JOCKEY jordan Vaughan epitomises horse racing’s fickleness.
Down on winners, rides and, therefore, confidence, he travelled to day one of Ayr’s Gold Cup meeting more in hope than expectation.
Little did the popular apprentice rider – the lad who proudly leads up dual Group One winner and Yorkshire horse of the year Quiet Reflection – would ride two winners for his boss Karl Burke.
It was the perfect tonic for the 22-year-old who sweated down to 8st 3lb to make the weight on Sister Dude before getting the leg up on stablemate Sporty Yankee as a result of jockey Clifford Lee being injured at Beverley on Wednesday.
As Vaughan told The Yorkshire Post after his 10th and 11th wins of the campaign, jockeys simply have to make the most of their opportunities when they arise.
“It’s a nice surprise,” he said. “I was only due to go up for the ride on Sister Dude and, in fairness, she wasn’t promising a lot.
“She works so well at home but never shows anything on the racetrack.
“Karl asked what weight I could do on Tuesday morning and I said about 8st 5lb or 8st 4lb.
“He said to do my best – I won’t tell you what weight I was – but it came off bit by bit. Fruit, yoghurt, water, it seemed to work.
“I had a long sweat in the car on the way up and then did a power walk around the track with loads of layers of clothes on. That just finished it off and I made 8st 3lb.
“Sporty Yankee was Clifford’s ride. He got injured at Beverley. Nothing’s broken, he’s just torn a few muscles in his hand. He’s just missed a winner and that will hurt more.”
Vaughan, who now has 43 career wins to his name, was the first to admit that he became a bit despondent with his lack of rides in recent times – he’s just one of a clutch of young jockeys vying for supremacy at Burke’s Spigot Lodge stables near Leyburn.
“This is a nice boost,” he said. “The way you are feeling effects your riding. A double keeps you going.”
So, too, does his association with Quiet Reflection who won Royal Ascot’s Commonwealth Cup for the elated members of Ontoawinner syndicate who literally jumped for joy in the hallowed winner’s enclosure before sluicing through the mud to win Haydock’s 32Red Sprint Cup nearly a fortnight ago under Dougie Costello.
For the first time, Vaughan was not leading up the three-year-old sprinter because he was required to ride Georgian Bay at Kempton who led going into the final furlong before being narrowly beaten. “When you get a chance to ride in one of the big handicaps, you can’t say no,” he explained.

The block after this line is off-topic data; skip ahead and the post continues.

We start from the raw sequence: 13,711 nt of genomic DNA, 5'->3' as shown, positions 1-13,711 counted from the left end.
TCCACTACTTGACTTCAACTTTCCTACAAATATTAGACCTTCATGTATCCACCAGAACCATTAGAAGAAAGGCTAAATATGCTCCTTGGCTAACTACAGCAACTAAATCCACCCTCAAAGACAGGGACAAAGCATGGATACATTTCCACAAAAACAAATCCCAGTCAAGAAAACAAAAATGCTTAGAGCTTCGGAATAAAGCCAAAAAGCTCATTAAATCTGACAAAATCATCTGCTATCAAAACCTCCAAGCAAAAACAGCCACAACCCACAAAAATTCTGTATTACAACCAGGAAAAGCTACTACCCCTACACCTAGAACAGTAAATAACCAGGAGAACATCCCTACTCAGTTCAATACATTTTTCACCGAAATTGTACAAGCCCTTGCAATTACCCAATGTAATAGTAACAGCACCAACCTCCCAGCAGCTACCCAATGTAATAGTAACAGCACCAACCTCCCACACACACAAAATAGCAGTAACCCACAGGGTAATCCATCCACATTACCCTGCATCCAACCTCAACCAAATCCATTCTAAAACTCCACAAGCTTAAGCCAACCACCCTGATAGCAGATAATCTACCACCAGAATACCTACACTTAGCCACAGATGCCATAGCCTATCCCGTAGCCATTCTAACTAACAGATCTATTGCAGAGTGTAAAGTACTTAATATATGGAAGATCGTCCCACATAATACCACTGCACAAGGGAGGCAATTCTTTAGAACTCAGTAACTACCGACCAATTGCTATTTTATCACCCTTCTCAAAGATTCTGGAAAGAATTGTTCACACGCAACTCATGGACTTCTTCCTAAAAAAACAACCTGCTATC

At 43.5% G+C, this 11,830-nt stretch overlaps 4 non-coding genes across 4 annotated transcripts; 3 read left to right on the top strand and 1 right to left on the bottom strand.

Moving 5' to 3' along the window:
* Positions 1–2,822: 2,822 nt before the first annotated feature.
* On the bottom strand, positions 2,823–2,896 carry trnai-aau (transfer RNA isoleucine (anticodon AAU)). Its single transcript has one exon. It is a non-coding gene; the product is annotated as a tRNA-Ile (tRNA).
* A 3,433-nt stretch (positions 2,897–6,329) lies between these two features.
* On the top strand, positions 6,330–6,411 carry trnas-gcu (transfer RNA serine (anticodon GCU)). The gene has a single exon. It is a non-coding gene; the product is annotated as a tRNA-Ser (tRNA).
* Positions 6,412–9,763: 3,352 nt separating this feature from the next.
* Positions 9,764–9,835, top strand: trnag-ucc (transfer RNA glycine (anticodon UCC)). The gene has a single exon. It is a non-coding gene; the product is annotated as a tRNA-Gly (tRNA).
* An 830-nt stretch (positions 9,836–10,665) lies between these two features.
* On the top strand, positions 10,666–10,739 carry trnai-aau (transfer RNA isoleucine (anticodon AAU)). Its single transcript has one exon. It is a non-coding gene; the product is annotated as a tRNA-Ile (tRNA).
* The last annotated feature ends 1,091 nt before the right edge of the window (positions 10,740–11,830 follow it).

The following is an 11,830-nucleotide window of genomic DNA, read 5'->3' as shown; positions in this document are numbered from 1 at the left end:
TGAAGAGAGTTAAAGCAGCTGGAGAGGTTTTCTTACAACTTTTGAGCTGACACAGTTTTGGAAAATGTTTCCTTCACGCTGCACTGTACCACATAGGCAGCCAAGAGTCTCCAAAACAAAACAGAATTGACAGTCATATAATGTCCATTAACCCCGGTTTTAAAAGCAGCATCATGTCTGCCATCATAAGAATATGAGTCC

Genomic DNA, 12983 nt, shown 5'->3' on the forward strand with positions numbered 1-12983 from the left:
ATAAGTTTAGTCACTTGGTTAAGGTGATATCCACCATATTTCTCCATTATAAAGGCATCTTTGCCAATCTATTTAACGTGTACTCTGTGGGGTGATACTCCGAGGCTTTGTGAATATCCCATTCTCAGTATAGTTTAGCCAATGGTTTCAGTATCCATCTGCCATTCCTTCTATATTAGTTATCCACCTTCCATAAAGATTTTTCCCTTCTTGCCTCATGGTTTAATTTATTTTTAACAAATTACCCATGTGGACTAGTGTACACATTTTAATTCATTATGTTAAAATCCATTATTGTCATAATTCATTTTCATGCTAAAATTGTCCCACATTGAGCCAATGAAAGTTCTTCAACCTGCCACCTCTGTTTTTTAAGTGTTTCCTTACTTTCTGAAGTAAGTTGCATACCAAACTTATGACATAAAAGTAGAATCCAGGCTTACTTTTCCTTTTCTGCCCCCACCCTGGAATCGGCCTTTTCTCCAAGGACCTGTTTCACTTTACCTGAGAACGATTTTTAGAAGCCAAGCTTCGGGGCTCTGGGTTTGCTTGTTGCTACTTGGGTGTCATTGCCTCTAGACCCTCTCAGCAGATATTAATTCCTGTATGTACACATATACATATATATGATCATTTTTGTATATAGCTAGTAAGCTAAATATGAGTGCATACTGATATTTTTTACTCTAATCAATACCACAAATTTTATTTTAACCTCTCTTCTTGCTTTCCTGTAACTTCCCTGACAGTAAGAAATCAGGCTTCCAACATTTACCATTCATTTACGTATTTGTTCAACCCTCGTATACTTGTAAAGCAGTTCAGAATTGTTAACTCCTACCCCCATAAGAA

Yet, when the rider talks about Quiet Reflection, he embodies the special relationship between stable staff and the champion thoroughbreds in their care.
“It was hard watching on TV in the Kempton weighing room and not being able to lead her up,” he said.
“I went down there in the box so I didn’t get back until 11pm. The first thing I did was check on her.
“She was lying her down and resting her legs – she didn’t thank me for disturbing her – but she loves her Polos and she had a good few packets. I can’t tell you what it is like to be responsible for a horse like her.
“She loved that ground at Haydock. You wouldn’t know she’s had a race. I’ve never seen her so well.”
Vaughan already has October 15 in his diary – this is when Quiet Reflection is due to round off her season in the Qipco Champions Sprint. It promises, with the likes of dual Nunthorpe winner Mecca’s Angel, to be one of the races of the year.
He was not the only promising Yorkshire apprentice to prevail at Ayr – Ebor-winning jockey Adam McNamara was also in the winner’s enclosure courtesy of Balance for Malton trainer Richard Fahey.
The teenager, who only rode his first winner in January, is also due to ride the well-fancied Nameitwhatyoulike for Hambleton trainer in tomorrow’s William Hill Gold Cup, one of the most competitive six furlong sprint handicaps of the year.
The horse is seeking a hat-trick after winning Ripon’s Great St Wilfrid and then York’s Garrowby Stakes. However the Fahey-trained Growl – the mount of former Grand National-winning jockey Graham Lee – remains the clear favourite.
The Fahey yard is flying at present, with Brian The Snail justifying favouritism to make a winning racecourse debut at Pontefract yesterday.
Named after a character in the Magic Roundabout like his sire Zebedee, Brian The Snail was certainly no slow coach as he came late into the race to claim victory.
Delivered with a patient and well-timed run by Tony Hamilton who won last year’s Ayr Gold Cup on Don’t Touch, the market leader got up in the last 100 yards.
Medina Sidonia may return to Pontefract next month after grinding out victory in the ROA/Racing Post Owners Jackpot Handicap.
The Bluff Cove Handicap over two and a quarter miles on October 3 is a possible target for the Tim Easterby-trained four-year-old who got up in the shadow of the post under a strong drive from 3lb claimer Rachel Richardson.